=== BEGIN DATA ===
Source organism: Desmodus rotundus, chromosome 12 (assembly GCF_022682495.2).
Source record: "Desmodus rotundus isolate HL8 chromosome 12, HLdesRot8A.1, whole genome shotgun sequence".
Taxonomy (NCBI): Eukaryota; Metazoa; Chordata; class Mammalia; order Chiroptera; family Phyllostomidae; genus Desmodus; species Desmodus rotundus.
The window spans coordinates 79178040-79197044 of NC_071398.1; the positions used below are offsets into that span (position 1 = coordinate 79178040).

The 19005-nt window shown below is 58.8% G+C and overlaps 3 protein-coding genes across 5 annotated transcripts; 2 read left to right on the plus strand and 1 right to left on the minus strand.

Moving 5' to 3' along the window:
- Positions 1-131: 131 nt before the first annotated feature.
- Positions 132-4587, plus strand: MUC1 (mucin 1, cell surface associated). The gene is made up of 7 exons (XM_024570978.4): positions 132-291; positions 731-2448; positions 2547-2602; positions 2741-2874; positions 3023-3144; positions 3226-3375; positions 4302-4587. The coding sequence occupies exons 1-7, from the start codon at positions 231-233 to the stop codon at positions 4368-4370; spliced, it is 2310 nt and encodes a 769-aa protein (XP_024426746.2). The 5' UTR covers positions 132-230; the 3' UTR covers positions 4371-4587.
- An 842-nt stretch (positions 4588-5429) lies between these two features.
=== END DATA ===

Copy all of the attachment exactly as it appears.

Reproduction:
Source organism: Desmodus rotundus, chromosome 12 (assembly GCF_022682495.2).
Source record: "Desmodus rotundus isolate HL8 chromosome 12, HLdesRot8A.1, whole genome shotgun sequence".
Taxonomy (NCBI): Eukaryota; Metazoa; Chordata; class Mammalia; order Chiroptera; family Phyllostomidae; genus Desmodus; species Desmodus rotundus.
The window spans coordinates 79178040-79197044 of NC_071398.1; the positions used below are offsets into that span (position 1 = coordinate 79178040).

The 19005-nt window shown below is 58.8% G+C and overlaps 3 protein-coding genes across 5 annotated transcripts; 2 read left to right on the plus strand and 1 right to left on the minus strand.

Moving 5' to 3' along the window:
- Positions 1-131: 131 nt before the first annotated feature.
- Positions 132-4587, plus strand: MUC1 (mucin 1, cell surface associated). The gene is made up of 7 exons (XM_024570978.4): positions 132-291; positions 731-2448; positions 2547-2602; positions 2741-2874; positions 3023-3144; positions 3226-3375; positions 4302-4587. The coding sequence occupies exons 1-7, from the start codon at positions 231-233 to the stop codon at positions 4368-4370; spliced, it is 2310 nt and encodes a 769-aa protein (XP_024426746.2). The 5' UTR covers positions 132-230; the 3' UTR covers positions 4371-4587.
- An 842-nt stretch (positions 4588-5429) lies between these two features.